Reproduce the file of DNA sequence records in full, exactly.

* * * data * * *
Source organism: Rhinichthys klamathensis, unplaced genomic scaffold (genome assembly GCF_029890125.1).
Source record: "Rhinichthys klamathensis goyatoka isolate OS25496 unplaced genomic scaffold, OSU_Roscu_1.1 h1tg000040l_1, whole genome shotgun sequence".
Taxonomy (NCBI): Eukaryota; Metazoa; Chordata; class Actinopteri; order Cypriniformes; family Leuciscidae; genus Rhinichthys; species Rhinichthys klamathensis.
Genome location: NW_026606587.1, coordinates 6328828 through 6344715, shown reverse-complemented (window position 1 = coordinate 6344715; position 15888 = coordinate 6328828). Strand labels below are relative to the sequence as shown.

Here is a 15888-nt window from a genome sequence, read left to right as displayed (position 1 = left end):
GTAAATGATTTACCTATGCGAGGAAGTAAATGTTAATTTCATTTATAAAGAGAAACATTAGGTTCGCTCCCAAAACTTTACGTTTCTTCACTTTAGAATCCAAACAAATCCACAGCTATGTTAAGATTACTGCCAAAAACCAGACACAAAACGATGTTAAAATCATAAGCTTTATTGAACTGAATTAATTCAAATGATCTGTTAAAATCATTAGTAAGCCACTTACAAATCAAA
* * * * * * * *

Source organism: Rhinichthys klamathensis, unplaced genomic scaffold (genome assembly GCF_029890125.1).
Source record: "Rhinichthys klamathensis goyatoka isolate OS25496 unplaced genomic scaffold, OSU_Roscu_1.1 h1tg000040l_1, whole genome shotgun sequence".
Taxonomy (NCBI): Eukaryota; Metazoa; Chordata; class Actinopteri; order Cypriniformes; family Leuciscidae; genus Rhinichthys; species Rhinichthys klamathensis.
Genome location: NW_026606587.1, coordinates 6328828 through 6344715, shown reverse-complemented (window position 1 = coordinate 6344715; position 15888 = coordinate 6328828). Strand labels below are relative to the sequence as shown.

Here is a 15888-nt window from a genome sequence, read left to right as displayed (position 1 = left end):
GTAAATGATTTACCTATGCGAGGAAGTAAATGTTAATTTCATTTATAAAGAGAAACATTAGGTTCGCTCCCAAAACTTTACGTTTCTTCACTTTAGAATCCAAACAAATCCACAGCTATGTTAAGATTACTGCCAAAAACCAGACACAAAACGATGTTAAAATCATAAGCTTTATTGAACTGAATTAATTCAAATGATCTGTTAAAATCATTAGTAAGCCACTTACAAATCAAA